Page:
3. Sark Electricity: 'Price will remain the same until deal'

    Rob Byrne

    BBC News Online

    Sark's under-fire electricity provider says prices will remain at the current 66p/kWh until a government buyout is complete.

    In November, the company threatened to switch off the electricity supply because it claimed it was not financially possible to power Sark at a lower government-enforced tariff of 52p/kWh.

    Sark Electricity building

    Chief Pleas, the island's government, is currently looking to buy Sark Electricity, but the firm's director has told customers he is still awaiting a valuation.

    It was thought prices would only stay at the higher tariff until 28 February, the deadline for a buyout to be struck.

    "This price was put in place as part of the settlement agreement under which we agreed to help Chief Pleas to consider a possible nationalisation of the Company," David Gordon-Brown said..

    "Although Chief Pleas has so far been unable to proceed, we intend to honour that price until the situation changes or we feel a transaction with Chief Pleas is not possible," he added.

  4. 'No one injured in house fire'

    Amy Gladwell

    BBC News Online

    Police say no one has been reported as injured in the serious house fire in Jersey.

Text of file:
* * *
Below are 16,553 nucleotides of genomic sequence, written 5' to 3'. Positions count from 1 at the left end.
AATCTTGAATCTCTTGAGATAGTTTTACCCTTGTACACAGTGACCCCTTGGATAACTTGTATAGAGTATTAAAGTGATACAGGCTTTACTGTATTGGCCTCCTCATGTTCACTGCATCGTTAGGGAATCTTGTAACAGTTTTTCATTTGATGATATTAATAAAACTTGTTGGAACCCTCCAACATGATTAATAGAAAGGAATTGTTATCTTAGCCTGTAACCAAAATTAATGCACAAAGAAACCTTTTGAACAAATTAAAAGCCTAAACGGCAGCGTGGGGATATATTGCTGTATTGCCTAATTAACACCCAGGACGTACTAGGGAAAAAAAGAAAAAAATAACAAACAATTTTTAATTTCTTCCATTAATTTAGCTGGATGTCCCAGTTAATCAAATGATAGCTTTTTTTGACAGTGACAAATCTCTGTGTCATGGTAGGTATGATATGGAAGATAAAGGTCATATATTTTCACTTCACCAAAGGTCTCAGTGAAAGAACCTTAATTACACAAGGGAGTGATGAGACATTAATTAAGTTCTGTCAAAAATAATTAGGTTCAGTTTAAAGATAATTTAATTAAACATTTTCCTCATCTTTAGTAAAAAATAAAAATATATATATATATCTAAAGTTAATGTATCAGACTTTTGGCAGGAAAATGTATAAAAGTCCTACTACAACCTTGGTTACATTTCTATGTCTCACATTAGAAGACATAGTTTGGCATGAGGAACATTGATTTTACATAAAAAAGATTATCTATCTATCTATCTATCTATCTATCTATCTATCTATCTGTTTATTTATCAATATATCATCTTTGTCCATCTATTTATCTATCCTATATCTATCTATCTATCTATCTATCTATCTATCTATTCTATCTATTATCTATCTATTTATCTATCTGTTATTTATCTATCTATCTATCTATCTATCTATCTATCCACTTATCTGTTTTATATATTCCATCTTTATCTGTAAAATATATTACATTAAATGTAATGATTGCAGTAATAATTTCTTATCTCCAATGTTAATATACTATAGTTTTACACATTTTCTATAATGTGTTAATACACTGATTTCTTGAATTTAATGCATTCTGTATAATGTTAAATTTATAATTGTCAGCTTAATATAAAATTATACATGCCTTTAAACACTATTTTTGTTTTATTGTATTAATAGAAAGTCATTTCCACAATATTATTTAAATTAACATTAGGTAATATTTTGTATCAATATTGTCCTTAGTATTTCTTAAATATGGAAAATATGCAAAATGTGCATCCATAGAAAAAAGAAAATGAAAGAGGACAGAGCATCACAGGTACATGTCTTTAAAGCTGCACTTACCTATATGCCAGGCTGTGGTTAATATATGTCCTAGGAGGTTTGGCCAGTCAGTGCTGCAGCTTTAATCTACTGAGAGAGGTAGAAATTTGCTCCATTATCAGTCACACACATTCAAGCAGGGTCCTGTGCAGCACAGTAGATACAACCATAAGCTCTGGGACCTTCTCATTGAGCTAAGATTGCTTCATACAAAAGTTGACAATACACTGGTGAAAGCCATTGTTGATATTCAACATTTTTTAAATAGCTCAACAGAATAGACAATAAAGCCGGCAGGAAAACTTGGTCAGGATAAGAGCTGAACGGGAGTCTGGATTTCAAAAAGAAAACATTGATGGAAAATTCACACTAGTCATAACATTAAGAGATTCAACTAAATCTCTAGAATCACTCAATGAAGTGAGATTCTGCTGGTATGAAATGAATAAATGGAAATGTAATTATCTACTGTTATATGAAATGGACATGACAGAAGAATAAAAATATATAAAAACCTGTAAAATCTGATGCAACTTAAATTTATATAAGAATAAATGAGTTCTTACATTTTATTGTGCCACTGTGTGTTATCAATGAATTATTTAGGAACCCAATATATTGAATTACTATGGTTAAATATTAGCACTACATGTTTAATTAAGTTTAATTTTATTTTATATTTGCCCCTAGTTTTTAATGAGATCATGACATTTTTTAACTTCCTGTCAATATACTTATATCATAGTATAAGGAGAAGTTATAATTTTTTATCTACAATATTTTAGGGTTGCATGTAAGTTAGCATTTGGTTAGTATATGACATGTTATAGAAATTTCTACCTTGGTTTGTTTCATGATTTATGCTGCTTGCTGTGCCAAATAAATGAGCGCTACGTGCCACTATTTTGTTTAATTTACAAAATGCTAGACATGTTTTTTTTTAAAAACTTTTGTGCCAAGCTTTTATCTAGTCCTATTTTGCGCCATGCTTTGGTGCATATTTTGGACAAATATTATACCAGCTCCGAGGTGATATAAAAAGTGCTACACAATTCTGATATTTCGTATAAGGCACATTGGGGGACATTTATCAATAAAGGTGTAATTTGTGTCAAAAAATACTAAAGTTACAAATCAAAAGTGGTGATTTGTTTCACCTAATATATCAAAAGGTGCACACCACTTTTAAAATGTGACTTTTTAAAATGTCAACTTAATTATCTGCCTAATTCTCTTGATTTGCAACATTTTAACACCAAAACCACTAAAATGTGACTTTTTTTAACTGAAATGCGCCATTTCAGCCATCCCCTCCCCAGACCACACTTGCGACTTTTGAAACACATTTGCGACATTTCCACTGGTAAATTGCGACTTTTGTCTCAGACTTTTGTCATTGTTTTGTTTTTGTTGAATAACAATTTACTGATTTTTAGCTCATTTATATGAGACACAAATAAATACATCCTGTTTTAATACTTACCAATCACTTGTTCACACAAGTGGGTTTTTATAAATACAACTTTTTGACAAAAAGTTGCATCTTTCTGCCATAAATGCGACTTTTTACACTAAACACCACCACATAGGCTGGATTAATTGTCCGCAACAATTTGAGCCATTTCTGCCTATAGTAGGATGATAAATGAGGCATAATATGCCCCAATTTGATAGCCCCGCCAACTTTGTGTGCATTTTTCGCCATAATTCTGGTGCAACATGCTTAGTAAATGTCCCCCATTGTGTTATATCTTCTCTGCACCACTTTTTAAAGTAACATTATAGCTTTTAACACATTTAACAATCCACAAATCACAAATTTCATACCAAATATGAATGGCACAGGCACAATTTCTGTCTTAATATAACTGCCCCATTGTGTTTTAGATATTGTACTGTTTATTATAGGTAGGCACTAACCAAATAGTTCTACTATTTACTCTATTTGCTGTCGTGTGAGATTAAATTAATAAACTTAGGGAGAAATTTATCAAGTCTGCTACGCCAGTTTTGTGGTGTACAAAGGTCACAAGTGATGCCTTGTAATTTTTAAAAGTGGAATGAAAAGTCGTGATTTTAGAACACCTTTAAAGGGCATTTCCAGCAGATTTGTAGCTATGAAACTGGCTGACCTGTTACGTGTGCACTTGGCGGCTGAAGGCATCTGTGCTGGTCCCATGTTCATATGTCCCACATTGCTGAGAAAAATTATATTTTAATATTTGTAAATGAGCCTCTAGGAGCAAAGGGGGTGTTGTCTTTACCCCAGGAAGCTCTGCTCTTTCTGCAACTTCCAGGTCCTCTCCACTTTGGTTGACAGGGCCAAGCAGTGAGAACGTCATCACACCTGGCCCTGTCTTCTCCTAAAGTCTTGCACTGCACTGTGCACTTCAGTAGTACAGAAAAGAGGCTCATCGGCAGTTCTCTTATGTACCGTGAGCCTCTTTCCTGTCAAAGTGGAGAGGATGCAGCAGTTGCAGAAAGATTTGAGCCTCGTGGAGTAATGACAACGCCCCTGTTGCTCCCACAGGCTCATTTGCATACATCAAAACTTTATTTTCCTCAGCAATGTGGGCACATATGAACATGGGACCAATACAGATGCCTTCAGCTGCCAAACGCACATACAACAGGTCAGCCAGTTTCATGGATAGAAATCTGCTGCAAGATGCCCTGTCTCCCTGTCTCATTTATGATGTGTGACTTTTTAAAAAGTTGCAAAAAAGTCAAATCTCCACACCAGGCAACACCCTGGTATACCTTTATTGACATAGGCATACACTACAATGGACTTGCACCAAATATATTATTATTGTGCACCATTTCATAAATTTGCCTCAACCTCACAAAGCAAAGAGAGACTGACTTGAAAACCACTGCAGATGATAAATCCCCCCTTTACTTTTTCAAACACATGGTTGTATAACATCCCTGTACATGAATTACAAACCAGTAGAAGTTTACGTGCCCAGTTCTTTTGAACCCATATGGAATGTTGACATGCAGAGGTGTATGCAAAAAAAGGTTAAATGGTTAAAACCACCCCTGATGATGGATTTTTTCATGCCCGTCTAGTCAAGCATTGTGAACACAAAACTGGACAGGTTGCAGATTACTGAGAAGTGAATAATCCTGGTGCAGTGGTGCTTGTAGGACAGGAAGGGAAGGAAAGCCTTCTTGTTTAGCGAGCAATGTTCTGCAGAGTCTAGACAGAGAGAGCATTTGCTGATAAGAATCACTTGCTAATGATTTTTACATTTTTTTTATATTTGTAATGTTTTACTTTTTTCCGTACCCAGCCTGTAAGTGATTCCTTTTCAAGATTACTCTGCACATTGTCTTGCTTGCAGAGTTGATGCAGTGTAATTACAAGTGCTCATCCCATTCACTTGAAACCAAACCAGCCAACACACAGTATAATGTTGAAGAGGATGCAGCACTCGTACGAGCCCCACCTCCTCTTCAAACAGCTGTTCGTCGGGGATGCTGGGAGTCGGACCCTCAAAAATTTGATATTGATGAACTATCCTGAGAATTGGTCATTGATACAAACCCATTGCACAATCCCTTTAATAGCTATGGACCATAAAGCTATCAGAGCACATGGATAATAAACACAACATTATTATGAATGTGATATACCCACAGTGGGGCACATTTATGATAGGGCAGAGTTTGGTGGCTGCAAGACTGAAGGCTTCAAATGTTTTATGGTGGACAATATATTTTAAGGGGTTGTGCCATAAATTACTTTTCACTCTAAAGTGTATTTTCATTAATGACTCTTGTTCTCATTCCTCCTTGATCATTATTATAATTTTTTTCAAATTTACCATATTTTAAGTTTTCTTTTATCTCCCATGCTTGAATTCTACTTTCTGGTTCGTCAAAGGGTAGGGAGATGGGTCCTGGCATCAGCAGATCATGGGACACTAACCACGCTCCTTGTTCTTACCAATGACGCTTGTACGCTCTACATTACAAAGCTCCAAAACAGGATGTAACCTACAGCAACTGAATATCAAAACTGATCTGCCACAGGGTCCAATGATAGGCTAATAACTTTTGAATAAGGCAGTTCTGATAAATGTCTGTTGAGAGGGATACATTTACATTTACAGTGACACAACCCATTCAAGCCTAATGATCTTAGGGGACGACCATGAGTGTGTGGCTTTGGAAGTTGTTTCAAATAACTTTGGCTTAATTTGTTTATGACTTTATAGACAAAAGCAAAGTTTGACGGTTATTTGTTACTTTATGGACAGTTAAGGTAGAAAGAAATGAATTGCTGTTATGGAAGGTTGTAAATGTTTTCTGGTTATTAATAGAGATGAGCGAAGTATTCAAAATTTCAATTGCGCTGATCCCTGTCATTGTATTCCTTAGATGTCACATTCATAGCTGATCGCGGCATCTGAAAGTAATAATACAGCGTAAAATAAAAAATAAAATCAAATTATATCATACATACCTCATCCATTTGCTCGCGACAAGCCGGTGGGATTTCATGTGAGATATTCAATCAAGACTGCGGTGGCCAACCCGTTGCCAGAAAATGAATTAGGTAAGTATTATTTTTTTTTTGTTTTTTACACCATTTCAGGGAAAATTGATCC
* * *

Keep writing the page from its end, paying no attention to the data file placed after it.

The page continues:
Mont de Gouray in St Martin remains closed while firefighters damp down and make the area safe, officers said.

    They urged people to stay away from the area until further notice.

  5. Pictures emerge of house fire

    Amy Gladwell

    BBC News Online

    An image has emerged of a building engulfed in flames in Jersey.

    Emergency services are at the scene of the fire they have described as "serious" on Mont de Gouray in St Martin.

    The road is closed and drivers are asked to avoid the area.

    Jersey fire
  6. Pesticide controls to protect water supply

    Jersey Evening Post

    Strict ‘precautionary’ conditions have been placed on the use of a commercial pesticide in an effort to protect the Island’s water supplies.

  7. Hospital decision: £27m already spent on rebuild plans

    Freddie Miller

    BBC Jersey political reporter

    Jersey Hospital